"Thanatopsis" is definitely a poem about death, but it’s also a nature poem. Human beings come and go, but nature is always there. The hills and rivers are eternal, huge, and almost intimidating. This isn’t Finding Nemo-style nature here. No cute little fishies. Just vast, powerful forces that swallow us up and keep right on moving. Nature isn't all cold and indifferent, though. The poem starts out with the idea that nature is like a nurturing, caring woman who comforts us when we start to fear death.
Questions About Man and the Natural World
- Does nature seem comforting in this poem, or sort of cold and far away?
- Is there a difference between the way nature is portrayed at the beginning of the poem and at the end?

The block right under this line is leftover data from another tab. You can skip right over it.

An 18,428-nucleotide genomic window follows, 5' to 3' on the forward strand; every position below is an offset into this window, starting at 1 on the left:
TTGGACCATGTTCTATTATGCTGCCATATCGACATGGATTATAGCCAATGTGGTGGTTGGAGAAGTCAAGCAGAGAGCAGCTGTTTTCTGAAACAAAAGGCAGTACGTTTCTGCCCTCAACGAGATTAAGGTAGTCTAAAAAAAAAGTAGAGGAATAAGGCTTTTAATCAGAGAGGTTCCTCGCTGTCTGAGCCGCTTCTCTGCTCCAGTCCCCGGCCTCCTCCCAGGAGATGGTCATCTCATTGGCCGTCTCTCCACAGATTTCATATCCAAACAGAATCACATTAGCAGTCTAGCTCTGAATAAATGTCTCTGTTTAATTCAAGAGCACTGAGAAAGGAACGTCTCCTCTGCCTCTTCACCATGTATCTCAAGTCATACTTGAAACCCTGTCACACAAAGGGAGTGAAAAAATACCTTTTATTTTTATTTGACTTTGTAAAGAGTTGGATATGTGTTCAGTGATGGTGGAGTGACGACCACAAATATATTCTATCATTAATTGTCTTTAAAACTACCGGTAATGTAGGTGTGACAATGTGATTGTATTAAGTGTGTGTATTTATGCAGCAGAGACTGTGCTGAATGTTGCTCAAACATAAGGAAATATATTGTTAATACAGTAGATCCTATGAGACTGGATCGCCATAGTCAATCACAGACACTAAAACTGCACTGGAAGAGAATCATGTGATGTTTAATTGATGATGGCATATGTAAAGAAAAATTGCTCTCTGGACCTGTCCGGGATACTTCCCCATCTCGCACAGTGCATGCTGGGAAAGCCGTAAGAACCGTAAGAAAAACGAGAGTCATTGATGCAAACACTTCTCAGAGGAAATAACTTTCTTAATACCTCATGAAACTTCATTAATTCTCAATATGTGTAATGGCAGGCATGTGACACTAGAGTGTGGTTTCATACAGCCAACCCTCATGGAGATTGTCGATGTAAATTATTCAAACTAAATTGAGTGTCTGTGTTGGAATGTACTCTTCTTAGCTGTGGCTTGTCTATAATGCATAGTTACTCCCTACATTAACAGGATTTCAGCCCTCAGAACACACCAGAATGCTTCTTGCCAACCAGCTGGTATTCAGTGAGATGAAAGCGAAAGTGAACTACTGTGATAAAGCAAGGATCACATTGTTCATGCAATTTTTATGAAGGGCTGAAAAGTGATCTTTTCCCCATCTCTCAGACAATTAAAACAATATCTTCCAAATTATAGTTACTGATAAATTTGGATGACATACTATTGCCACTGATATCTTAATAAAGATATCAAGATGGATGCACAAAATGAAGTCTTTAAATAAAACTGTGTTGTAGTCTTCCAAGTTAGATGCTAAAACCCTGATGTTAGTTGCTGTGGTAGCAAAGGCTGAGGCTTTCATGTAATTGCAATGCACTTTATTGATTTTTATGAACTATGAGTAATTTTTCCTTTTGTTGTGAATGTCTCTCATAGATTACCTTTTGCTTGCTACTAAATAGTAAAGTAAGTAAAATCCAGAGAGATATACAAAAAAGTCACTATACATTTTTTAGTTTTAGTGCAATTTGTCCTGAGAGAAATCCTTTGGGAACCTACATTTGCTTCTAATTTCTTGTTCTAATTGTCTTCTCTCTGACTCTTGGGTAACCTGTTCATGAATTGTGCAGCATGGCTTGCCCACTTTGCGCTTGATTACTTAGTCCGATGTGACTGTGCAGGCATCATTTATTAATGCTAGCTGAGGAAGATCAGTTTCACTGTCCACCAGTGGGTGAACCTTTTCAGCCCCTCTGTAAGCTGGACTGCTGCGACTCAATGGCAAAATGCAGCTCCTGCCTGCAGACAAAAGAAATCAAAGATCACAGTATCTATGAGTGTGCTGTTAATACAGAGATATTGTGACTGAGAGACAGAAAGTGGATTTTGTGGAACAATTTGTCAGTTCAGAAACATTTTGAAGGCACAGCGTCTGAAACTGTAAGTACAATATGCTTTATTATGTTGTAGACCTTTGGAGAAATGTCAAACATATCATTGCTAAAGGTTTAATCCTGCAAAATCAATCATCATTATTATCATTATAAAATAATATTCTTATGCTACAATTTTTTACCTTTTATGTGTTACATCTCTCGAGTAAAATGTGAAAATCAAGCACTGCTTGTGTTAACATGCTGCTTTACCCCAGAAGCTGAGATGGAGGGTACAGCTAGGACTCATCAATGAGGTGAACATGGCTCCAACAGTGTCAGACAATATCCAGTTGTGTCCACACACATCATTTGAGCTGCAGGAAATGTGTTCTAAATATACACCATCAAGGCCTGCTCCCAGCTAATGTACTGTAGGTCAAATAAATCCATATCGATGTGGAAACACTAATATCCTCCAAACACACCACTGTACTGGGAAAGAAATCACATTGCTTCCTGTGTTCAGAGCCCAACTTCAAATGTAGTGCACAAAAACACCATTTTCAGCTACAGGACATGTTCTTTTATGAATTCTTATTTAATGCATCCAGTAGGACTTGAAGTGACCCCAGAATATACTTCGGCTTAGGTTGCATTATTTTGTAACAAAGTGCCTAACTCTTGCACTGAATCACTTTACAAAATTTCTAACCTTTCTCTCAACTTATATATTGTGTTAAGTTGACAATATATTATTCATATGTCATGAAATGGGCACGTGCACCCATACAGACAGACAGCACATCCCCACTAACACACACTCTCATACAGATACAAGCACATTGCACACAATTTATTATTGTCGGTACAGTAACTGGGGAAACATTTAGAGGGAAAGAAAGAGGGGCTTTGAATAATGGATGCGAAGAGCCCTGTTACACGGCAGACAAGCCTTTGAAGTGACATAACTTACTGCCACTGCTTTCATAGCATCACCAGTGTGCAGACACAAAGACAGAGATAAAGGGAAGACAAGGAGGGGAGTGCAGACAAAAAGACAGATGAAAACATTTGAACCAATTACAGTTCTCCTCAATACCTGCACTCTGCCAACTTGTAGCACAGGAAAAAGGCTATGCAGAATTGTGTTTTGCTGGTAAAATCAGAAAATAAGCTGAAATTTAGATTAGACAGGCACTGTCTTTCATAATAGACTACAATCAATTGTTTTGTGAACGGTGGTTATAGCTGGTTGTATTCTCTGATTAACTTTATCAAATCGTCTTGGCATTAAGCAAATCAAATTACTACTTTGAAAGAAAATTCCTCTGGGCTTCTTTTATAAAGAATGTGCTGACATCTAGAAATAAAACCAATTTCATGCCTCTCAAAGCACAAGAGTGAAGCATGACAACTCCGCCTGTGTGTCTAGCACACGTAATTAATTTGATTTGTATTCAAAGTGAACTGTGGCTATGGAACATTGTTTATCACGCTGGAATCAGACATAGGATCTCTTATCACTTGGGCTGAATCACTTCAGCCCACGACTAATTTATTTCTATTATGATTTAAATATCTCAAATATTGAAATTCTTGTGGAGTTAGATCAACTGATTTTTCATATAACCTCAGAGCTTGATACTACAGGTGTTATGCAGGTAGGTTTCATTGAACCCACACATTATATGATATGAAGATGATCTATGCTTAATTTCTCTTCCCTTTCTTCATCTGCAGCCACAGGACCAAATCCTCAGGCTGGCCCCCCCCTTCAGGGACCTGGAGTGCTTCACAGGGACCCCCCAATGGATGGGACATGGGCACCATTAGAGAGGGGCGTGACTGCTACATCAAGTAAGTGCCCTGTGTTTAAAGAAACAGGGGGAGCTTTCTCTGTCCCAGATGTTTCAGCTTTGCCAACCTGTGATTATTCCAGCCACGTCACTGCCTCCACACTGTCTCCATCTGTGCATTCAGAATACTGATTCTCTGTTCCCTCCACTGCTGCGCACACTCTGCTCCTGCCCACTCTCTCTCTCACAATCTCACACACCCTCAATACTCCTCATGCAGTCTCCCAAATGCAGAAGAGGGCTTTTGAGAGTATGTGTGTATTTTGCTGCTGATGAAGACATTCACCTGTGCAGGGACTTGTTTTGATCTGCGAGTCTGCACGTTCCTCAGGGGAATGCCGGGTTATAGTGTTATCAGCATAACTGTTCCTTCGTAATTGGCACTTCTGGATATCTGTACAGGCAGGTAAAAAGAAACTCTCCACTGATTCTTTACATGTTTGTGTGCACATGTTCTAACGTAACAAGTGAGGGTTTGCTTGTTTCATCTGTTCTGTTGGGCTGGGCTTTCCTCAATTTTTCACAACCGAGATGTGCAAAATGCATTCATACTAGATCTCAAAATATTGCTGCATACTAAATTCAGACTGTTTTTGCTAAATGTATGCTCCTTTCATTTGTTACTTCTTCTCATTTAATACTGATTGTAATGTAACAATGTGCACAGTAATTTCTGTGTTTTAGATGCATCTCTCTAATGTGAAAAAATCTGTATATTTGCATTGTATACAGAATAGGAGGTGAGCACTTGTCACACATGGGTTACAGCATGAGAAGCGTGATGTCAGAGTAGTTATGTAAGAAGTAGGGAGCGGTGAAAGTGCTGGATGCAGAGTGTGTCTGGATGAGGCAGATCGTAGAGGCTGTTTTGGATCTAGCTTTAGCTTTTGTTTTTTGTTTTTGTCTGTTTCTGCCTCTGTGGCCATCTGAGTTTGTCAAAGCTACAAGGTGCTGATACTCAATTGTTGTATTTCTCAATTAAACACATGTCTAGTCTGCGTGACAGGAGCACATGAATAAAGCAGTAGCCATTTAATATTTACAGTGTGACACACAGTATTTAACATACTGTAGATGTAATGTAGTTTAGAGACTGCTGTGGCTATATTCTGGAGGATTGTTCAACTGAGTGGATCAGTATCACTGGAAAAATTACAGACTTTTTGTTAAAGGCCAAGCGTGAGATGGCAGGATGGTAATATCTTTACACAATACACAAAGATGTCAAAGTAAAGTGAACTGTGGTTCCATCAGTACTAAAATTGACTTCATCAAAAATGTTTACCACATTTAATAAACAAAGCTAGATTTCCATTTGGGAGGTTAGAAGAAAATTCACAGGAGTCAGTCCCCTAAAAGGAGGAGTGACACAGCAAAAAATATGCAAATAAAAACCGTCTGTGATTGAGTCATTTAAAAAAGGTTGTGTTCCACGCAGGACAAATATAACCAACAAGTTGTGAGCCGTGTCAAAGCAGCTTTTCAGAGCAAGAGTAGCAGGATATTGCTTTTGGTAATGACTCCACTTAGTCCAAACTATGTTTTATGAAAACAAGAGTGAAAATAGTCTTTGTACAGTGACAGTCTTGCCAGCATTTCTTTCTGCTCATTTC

- Does that image of the oak roots on line 30 creep you out or make you feel better?
- Can you "see" the landscapes the speaker is talking about? Do you get a vivid image or just a kind of general idea?
- Does it make you feel better to think that nature – the hills and valleys, the sun, the forests – will outlast you? Or does that make you feel worse?
Chew on This
The natural images in this poem are largely free of particular details. This helps to maintain the poem’s overall focus on large ideas by avoiding distracting specifics.
The natural world is the ultimate source of comfort in this poem, taking away our pain by allowing us to see a world outside of our own misery.